NH 2017 legislative session
The New Hampshire legislature failed to pass several bills during its 2017 session that would have taken strong steps toward returning the state's government to the people it is obligated to represent.
Only one of the election reform bills was successful, a House referendum calling on Congress to consider an amendment to the US Constitution prohibiting campaign contributions from donors who aren't eligible to vote in that federal election. Two other bills were retained, meaning they can still be acted upon.
Seventy-four legislators—eight in the senate and 68 in the House—had perfect voting records on the reform bills. Eighty-four—all in the House—received scores of zero for voting against all of ODA's recommended bills (or failing to vote).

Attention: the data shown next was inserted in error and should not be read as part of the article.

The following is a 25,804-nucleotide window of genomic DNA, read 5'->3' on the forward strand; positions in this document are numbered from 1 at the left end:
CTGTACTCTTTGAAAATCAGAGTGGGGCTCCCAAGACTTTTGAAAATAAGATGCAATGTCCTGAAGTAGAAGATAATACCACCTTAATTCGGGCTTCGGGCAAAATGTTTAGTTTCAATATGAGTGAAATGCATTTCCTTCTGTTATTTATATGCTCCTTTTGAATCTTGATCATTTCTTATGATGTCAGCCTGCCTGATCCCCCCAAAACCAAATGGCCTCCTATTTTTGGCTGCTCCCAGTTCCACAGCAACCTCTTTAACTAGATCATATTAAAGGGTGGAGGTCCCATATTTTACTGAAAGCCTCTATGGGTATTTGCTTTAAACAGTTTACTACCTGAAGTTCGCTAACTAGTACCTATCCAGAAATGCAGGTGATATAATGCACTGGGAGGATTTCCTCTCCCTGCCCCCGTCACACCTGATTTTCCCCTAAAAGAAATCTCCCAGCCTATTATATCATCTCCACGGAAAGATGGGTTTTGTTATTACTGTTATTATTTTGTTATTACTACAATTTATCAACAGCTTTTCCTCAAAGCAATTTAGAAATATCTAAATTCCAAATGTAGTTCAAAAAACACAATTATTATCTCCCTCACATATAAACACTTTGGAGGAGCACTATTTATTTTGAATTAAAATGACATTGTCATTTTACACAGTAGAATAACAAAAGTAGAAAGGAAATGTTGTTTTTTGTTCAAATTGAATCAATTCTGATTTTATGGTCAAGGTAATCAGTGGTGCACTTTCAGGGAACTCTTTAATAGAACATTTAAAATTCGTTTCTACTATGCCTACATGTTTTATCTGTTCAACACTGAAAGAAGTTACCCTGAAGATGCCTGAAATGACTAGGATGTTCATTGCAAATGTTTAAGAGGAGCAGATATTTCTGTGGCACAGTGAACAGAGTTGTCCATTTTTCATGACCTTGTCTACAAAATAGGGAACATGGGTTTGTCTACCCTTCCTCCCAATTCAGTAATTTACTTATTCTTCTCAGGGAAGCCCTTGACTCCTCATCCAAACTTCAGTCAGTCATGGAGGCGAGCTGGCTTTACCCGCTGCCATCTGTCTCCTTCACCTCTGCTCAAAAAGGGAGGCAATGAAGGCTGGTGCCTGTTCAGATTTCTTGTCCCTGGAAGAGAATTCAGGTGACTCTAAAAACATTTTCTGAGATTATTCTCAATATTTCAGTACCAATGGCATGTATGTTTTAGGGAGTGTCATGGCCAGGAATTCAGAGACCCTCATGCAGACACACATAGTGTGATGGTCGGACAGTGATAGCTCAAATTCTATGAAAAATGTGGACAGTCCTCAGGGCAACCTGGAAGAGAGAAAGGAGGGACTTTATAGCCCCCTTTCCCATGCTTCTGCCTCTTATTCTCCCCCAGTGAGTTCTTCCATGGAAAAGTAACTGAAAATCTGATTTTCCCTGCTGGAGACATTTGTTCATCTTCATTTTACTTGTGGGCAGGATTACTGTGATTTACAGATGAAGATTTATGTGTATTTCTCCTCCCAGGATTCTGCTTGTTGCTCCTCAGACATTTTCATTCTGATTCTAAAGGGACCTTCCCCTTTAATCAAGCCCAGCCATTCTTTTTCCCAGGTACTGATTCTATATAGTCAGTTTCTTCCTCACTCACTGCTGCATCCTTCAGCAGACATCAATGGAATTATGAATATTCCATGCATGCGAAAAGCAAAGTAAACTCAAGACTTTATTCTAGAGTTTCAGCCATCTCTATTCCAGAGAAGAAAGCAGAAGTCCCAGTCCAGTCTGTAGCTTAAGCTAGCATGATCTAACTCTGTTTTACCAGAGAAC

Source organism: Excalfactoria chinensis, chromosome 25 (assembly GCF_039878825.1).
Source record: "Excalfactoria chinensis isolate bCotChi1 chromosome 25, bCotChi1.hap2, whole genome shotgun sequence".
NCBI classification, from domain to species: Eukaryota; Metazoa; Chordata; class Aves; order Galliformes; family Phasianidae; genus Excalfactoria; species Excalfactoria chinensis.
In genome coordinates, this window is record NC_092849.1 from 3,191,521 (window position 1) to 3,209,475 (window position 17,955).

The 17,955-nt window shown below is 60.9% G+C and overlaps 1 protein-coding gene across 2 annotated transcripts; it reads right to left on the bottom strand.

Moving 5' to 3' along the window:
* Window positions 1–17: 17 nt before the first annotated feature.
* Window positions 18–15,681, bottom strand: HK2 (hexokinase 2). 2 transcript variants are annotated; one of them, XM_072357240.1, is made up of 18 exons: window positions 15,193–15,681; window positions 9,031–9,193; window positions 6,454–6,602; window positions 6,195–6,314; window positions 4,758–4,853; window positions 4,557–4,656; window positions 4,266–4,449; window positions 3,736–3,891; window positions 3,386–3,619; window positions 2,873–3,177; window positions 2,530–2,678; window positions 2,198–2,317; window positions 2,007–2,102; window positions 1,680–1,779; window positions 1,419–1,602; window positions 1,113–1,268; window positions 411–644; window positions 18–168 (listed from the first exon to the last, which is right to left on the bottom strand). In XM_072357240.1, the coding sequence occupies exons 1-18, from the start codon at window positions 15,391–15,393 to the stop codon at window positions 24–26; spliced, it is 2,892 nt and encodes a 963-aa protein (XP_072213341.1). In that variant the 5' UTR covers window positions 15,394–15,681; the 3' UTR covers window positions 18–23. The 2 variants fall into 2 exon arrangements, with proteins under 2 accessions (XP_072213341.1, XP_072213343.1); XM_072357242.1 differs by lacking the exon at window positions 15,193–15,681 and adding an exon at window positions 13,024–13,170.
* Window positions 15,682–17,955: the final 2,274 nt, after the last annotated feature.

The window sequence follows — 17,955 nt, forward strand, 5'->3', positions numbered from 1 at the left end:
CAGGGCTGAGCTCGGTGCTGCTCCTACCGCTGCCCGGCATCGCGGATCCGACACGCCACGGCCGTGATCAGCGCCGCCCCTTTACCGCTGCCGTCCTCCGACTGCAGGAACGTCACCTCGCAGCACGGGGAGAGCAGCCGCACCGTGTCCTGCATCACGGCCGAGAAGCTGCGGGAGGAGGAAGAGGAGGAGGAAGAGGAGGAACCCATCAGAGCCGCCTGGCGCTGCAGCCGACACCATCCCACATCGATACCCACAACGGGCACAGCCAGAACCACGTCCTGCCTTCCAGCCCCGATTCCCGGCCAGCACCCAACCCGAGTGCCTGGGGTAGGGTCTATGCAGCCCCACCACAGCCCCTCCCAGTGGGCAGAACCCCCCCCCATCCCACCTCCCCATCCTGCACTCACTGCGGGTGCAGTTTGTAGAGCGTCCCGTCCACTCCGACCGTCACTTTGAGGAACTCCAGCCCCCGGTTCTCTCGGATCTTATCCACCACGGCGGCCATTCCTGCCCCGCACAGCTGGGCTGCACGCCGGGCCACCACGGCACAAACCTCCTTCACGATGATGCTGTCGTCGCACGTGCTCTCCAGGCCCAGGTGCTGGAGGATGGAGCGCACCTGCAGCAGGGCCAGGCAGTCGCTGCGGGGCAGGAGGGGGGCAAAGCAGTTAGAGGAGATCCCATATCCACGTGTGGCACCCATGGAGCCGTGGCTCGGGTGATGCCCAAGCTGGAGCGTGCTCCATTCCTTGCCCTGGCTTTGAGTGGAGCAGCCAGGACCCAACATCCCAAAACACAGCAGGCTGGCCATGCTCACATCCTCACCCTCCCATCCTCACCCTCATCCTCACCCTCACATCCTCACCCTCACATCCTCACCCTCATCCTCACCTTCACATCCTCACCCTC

“It's clear that New Hampshire's elected officials are out of step with voters, who want to reduce the influence of money in politics and want to make it easier for every citizen to vote,” said ODA chair Rick Bourdon.
“It's one thing for candidates to declare that they believe in open democracy and stand for political equality, quite another for office holders to vote in ways that move us in that direction,” Bourdon said.
The 2017 scorecard is the first of what will become annual reports distributed across the state.